REVIEW – What if you took the Yeti USB microphone and took a shrink ray to it? That was my thought when I saw the Blue Yeti Nano microphone. But how does it sound, and what features would be missing from the smaller package? I tried out the Nano to find out.
What is it?
The Yeti Nano is a high-quality USB microphone designed for professional podcasting that comes in four different colors.
Power Required/Consumption: 5V 150mA
Sample Rate: 48kHz
Bit Rate: 24bit
Capsules: 2 Blue-proprietary 14mm condenser capsules
Polar Patterns: Cardioid, Omnidirectional
Frequency Response: 20Hz – 20kHz
Sensitivity: 4.5mV/Pa (1 kHz)
Max SPL: 120dB (THD: 0.5% 1kHz)
Dimensions (mic w/stand): L: 4.29” (10.9cm) W: 3.78” (9.6cm) H: 8.31” (21.1cm)
Weight: 1.39lbs (0.63 kg)
Impedance: >16 ohms
Power Output (RMS): 130mW
Frequency Response: 15Hz – 22kHz
Signal to Noise: 100dB
Operating System: Windows 7, 8.1, 10 or macOS (10.10 or higher)
USB Compatibility: 1.1/2.0/3.0
What’s in the box?
Yeti USB microphone (including desktop stand), USB cable, 3/8” to 5/8” adapter
Design and features
The Nano really does look like a smallish version of the regular Yeti. It comes attached to a handsome desk stand.
The only control on the front is a volume knob. It also doubles as a mute button.
There’s only one button on the back to select between microphone patterns. You can choose between cardioid or omnidirectional.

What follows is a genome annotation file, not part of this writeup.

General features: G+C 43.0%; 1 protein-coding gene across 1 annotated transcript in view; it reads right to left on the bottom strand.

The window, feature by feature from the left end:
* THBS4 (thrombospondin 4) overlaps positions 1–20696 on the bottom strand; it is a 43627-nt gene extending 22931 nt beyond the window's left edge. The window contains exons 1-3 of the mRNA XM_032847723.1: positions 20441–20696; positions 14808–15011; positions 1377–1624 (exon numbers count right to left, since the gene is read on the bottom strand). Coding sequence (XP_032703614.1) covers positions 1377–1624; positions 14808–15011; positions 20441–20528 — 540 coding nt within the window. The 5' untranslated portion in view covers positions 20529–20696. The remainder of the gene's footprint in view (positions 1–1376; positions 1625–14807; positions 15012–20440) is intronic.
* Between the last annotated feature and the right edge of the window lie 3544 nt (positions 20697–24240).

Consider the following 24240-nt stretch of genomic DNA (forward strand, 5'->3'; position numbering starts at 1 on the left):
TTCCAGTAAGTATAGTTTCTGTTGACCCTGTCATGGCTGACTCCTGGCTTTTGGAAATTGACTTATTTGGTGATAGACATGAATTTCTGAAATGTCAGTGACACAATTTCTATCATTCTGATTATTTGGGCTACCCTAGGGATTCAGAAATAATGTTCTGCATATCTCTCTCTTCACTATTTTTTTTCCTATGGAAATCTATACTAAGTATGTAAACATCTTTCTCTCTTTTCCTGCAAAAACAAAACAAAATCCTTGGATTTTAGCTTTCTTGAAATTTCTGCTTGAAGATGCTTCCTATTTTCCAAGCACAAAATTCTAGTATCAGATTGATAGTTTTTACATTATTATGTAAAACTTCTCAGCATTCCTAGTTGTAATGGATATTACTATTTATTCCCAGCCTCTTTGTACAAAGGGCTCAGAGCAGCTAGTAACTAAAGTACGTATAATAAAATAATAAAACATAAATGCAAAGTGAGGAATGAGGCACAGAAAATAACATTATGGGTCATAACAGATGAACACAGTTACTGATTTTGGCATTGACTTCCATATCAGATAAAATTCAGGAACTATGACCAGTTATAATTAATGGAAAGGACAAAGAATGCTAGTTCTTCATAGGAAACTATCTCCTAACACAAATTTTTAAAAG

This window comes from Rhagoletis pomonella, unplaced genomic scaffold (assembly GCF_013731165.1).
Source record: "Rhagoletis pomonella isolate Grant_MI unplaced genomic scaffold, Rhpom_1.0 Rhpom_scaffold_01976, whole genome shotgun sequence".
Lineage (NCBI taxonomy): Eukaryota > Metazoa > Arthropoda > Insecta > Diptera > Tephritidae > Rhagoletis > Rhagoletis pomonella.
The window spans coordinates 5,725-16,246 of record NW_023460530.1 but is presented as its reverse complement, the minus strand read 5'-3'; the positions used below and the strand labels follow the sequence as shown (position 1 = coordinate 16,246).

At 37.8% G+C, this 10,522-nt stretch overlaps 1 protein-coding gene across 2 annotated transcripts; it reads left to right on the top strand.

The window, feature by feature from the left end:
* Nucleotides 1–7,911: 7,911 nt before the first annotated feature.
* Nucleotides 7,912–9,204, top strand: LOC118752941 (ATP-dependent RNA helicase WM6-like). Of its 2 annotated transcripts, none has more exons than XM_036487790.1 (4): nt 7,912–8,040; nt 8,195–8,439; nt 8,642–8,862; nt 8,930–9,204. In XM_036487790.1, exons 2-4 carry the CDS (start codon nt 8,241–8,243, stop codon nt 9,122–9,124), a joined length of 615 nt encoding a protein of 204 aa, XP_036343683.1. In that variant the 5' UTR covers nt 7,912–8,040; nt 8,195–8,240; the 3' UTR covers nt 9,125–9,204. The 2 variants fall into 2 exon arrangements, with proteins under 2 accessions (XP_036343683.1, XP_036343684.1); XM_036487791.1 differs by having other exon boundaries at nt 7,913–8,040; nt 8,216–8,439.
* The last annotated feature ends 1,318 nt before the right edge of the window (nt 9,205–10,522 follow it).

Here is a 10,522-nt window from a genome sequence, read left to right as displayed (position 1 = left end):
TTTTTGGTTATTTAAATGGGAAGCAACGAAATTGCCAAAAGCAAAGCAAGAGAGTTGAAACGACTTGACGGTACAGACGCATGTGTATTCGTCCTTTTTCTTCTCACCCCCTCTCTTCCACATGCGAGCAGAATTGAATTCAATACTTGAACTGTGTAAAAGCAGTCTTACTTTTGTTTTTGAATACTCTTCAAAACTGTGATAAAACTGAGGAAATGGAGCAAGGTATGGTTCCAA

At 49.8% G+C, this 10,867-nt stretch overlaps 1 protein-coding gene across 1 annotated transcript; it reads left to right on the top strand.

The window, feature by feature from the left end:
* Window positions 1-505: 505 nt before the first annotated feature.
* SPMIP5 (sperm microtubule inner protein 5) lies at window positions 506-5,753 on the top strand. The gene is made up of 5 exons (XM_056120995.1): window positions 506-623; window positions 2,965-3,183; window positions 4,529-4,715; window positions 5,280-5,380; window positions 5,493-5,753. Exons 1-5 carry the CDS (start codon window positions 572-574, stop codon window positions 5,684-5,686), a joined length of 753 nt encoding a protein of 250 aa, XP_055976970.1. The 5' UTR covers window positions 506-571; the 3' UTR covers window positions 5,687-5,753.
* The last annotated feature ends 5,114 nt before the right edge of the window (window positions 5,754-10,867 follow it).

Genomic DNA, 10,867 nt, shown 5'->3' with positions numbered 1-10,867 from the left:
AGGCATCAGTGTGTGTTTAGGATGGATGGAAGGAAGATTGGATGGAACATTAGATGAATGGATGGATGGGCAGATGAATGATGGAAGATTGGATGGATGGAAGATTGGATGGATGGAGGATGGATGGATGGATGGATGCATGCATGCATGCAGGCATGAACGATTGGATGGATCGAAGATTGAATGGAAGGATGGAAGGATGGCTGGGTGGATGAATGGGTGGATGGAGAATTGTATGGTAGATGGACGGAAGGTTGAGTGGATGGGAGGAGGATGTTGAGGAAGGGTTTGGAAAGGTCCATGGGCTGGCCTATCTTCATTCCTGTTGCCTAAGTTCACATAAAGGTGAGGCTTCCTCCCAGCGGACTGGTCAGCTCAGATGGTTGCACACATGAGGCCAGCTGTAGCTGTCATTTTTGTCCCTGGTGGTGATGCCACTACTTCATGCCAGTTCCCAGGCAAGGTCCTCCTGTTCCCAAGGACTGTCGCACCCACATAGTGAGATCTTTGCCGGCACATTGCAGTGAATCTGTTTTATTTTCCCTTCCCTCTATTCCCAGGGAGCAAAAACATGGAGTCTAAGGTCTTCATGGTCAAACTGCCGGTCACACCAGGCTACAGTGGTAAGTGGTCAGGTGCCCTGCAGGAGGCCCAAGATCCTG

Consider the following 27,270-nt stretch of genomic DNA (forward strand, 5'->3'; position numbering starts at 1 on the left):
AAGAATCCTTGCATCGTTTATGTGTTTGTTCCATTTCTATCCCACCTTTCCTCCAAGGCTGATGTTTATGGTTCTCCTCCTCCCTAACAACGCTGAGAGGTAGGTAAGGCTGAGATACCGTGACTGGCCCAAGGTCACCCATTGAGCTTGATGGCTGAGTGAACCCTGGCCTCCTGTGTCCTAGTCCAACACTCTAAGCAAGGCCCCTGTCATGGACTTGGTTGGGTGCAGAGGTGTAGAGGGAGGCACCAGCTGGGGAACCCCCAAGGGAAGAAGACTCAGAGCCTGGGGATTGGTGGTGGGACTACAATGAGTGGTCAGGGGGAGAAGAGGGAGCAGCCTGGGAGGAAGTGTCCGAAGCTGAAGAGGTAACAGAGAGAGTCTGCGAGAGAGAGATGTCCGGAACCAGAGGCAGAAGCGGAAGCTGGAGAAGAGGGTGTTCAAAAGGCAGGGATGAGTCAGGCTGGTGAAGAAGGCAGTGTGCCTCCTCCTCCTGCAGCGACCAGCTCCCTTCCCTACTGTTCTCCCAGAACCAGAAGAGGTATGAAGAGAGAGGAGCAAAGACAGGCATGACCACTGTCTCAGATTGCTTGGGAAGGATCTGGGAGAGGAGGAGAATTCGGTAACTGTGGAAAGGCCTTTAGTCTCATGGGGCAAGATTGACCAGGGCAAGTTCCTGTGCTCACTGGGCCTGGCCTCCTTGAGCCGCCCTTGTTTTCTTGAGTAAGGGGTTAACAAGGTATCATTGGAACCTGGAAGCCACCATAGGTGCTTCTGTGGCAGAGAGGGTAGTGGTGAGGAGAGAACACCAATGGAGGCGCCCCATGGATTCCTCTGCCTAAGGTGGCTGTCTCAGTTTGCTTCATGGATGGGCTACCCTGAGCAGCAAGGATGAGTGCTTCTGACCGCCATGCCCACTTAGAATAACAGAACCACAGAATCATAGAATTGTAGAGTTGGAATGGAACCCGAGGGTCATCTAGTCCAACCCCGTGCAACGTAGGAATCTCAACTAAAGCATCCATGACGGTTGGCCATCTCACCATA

I was elated to find a threaded adapter on the bottom for boom stand users like me. There’s also a low-latency headphone jack and a microUSB port.
Here’s a nice design feature: There’s a notch at the base of the stand to allow your cables to exit gracefully. I like it!
Blue was good enough to include a threaded adapter so you can use a standard microphone stand.
The Nano was detected by my Apple laptop without issue. Once powered up, the volume knob turns red for mute, and green for on. Pressing the rear button toggles between mic patterns.
I returned to my recording booth and placed the Nano next to my studio mic, the Neumann TLM103 connected to a tube preamp.
Then, I spoke an excerpt from “Mrs. Frisby and the Rats of NIMH” and recorded on both mics simultaneously. No processing was done whatsoever. The Nano was plugged directly into the computer with no further modification.
What I like
I have no complaints about the sound quality of the Nano- unless I compare it to my studio mic. It’s a very unfair comparison because my Neumann mic setup plus tube preamp costs over 10x as much vs. the Nano. However, there’s a LOT of fiddling involved to get my studio setup dialed in just so. There’s virtually no setup at all with the Nano. It is the closest thing to plug and play.
I also noticed that the Nano “only” comes with two mic patterns (cardioid and omni), but it’s all most podcasters or voiceover artists would need. If you need a figure-8 pattern for interviews with a single mic, you’d be better off with the standard Yeti.
What needs to be improved
None. For this price, it’s hard to go wrong.
If you’re looking for a starter USB mic that has everything you need and nothing you don’t, the Yeti Nano is a fine choice.